The reason HMD is my favorite brand of all things is because all HMDs have stories to tell.

On a recent weekend Paula (my first granddaughter and first grandchild) and Raina (my first child and the mom of my first granddaughter) were on the hunt: looking for little things that might be of interest and little ways to spend our hard-earned dollars. We had a list of a few retail establishments we planned to explore.

Paula and I hit pay dirt at our first stop. A number of new items had been placed on the floor just the day before we arrived with a few precious dollars burning holes in our pockets, so to speak. We were in total awe of our luck.

Shaindle Schmuckler

Shaindle Schmuckler

Two old HMD chairs, in near-perfect condition, faced us as we entered and drew us to them like bees to honey. We were mesmerized and could not find the will to walk past them. So we didn’t.

We gently caressed the beautiful, original fabric. Paula was drawn to one; I was drawn to the other. Our fingers ever-so-gently caressed the gorgeous original wood, dark and lush.

We checked for imperfections in the fabric or cracks in the wood to help us with the big question: Should we, or shouldn’t we? No flaws big enough to be of any help jumped out at us.

Uh-oh, we silently cried, looks like these two fabulous finds have found new homes.

I could only imagine the stories these chairs could tell. Who so lovingly cared for them? Who sat on them? What room did they adorn? Why were they given away?

Oh, but wait just a New York minute. Having been on many hunts, we could guess the approximate year and worth of these chairs. We hesitated, slowly turned the price ticket over, and, lo and behold, these chairs were $39.

Silently we communicated: I should be the one to check this out to be sure we weren’t just dreaming. I walked over to the manager of the Goodwill store and coyly asked about the price, hoping against all hope the ticket was correct but knowing it was just not possible.

Yes, he said, every now and again we receive these precious antiques. The chairs are indeed $39.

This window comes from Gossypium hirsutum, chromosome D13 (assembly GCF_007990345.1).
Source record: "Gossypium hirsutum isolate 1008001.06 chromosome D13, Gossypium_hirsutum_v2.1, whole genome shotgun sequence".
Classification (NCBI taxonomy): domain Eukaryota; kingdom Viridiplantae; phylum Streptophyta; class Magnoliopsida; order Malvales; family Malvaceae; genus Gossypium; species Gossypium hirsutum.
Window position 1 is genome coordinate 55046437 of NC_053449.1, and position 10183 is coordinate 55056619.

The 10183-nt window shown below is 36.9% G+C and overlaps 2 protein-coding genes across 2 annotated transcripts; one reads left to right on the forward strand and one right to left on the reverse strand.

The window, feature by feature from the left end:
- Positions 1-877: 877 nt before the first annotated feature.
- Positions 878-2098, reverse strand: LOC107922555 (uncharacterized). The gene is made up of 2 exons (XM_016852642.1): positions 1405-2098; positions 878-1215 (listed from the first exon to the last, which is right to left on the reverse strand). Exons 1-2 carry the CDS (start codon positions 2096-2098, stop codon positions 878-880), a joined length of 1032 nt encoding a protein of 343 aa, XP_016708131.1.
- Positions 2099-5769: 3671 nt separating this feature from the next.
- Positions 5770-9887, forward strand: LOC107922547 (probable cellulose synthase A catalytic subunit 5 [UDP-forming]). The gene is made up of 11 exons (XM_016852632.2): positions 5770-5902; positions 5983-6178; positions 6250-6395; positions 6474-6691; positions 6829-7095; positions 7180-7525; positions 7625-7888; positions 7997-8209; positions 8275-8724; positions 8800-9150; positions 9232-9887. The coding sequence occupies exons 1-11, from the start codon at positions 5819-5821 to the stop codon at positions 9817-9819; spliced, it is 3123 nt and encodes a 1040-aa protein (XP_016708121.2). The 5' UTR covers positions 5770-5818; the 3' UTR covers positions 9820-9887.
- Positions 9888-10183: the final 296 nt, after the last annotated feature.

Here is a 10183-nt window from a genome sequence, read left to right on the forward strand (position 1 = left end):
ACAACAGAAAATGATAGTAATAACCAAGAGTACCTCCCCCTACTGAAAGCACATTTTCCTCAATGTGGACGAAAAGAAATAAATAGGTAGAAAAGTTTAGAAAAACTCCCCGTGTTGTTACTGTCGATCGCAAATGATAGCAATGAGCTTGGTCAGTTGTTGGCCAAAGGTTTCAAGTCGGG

I could hardly get the next two words out of my mouth, but I powered on and replied: thank you.

I walked back to Paula. I could tell by the look on her face she was anxiously awaiting the verdict. I smiled my broadest smile and quietly told her these chairs could be ours for a mere $39.

I walked back over to the manager and asked whether we could put the chairs on hold. After all, we had just begun our search, and this store was huge.

Yes, just take the price ticket with you, I was told. Afraid I might drop them by accident, I gave Paula both tickets to hold in a safe place.

We meandered around the store, meeting up with Raina, and, with childlike glee, we conveyed to her that we were the luckiest shoppers ever. Finally, we schlepped the chairs to the checkout counter, while Raina went to bring the SUV to the front of the store.

Suddenly, oh, no, Paula noticed that the chair I was salivating over had a tiny flaw we missed. Really and truly, a tiny flaw. Besides, the space where said chair would reside would not be seen by the public.

I felt betrayed by my own eyes. Had I purchased the chair, taken it home, then noticed the flaw, my attitude would have been: “Oh, well, it was only $39.”

However, given that I noticed — actually, Paula noticed — the flaw before I even got my credit card out, I determined that $39 was too much to spend on a flawed item. I can hear you snickering, but don’t tell me this experience is foreign to you.

OK, now what? Now I am riddled with guilt that I did not bring that pretty baby home. I will have to persuade Raina to lead the way back to this particular Goodwill and hope that every other person who spotted the chair hated it. What are the odds, right?

Lest I forget: HMD stands for hand-me-down.